August 2010
Volume 10, Issue 7
Free
Vision Sciences Society Annual Meeting Abstract  |   August 2010
Attentional blink magnitude is predicted by the ability to keep irrelevant material out of working memory
Author Affiliations
  • Karen Arnell
    Department of Psychology, Brock University, Ontario, Canada
  • Shawn Stubitz
    Department of Psychology, Brock University, Ontario, Canada
Journal of Vision August 2010, Vol.10, 200. doi:10.1167/10.7.200
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      Karen Arnell, Shawn Stubitz; Attentional blink magnitude is predicted by the ability to keep irrelevant material out of working memory. Journal of Vision 2010;10(7):200. doi: 10.1167/10.7.200.

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      © ARVO (1962-2015); The Authors (2016-present)

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Abstract

Participants have difficulty reporting the second of two masked targets if this second target is presented within 500 ms of the first target – an Attentional Blink (AB). Even unselected, healthy, young participants differ in the magnitude of their AB. Previous studies (Arnell, Stokes, MacLean & Gicante, 2010; Colzato, Spape, Pannebakker, – Hommel, 2007) have shown that individual differences in working memory performance using the OSPAN task can predict individual differences in AB magnitude where individuals with higher OSPAN scores show smaller ABs. Working memory performance also predicts AB magnitude over and above more capacity based memory measures which are unrelated to the AB (Arnell et al., 2010). Why might working memory performance predict the AB? One possibility is that individuals showing smaller ABs are better able to keep irrelevant information out of working memory. The present study employed an individual differences design, an AB task, and two visual working memory tasks to examine whether the ability to exclude irrelevant information from visual working memory (working memory filtering efficiency) could predict individual differences in the AB. Visual working memory capacity was positively related to filtering efficiency, but did not predict AB magnitude. However, the degree to which irrelevant stimuli were admitted into visual working memory (i.e., poor filtering efficiency) was positively correlated with AB magnitude over and above visual working memory capacity such that good filtering efficiency was associated with smaller ABs. Good filtering efficiency may benefit AB performance by not allowing irrelevant RSVP distractors to gain access to working memory.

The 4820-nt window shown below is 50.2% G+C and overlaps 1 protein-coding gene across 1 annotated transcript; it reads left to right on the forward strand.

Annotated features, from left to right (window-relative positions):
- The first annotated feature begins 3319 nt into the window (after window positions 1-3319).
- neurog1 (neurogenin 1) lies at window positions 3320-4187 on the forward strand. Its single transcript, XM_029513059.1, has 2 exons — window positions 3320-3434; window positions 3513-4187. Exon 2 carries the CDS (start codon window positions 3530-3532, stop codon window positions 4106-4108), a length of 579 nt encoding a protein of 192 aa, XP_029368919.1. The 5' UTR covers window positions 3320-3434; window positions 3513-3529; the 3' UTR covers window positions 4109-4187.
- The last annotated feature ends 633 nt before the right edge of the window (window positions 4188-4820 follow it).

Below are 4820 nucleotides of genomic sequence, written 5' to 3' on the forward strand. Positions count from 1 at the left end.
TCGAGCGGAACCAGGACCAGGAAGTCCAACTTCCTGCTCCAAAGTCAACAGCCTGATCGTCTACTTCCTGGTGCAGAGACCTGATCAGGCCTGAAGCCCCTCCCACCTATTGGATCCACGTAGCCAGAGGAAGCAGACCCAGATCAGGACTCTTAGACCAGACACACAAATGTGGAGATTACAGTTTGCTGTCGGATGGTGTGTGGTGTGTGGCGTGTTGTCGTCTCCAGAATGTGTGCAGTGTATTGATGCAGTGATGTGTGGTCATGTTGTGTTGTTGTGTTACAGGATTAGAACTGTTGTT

Arnell, K. Stubitz, S. (2010). Attentional blink magnitude is predicted by the ability to keep irrelevant material out of working memory [Abstract]. Journal of Vision, 10(7):200, 200a, http://www.journalofvision.org/content/10/7/200, doi:10.1167/10.7.200. [CrossRef]
Footnotes
 Natural Sciences & Engineering Research Counil (NSERC), Canadian Foundation for Innovation (CFI) & Ontario Innovation Trust (OIT).
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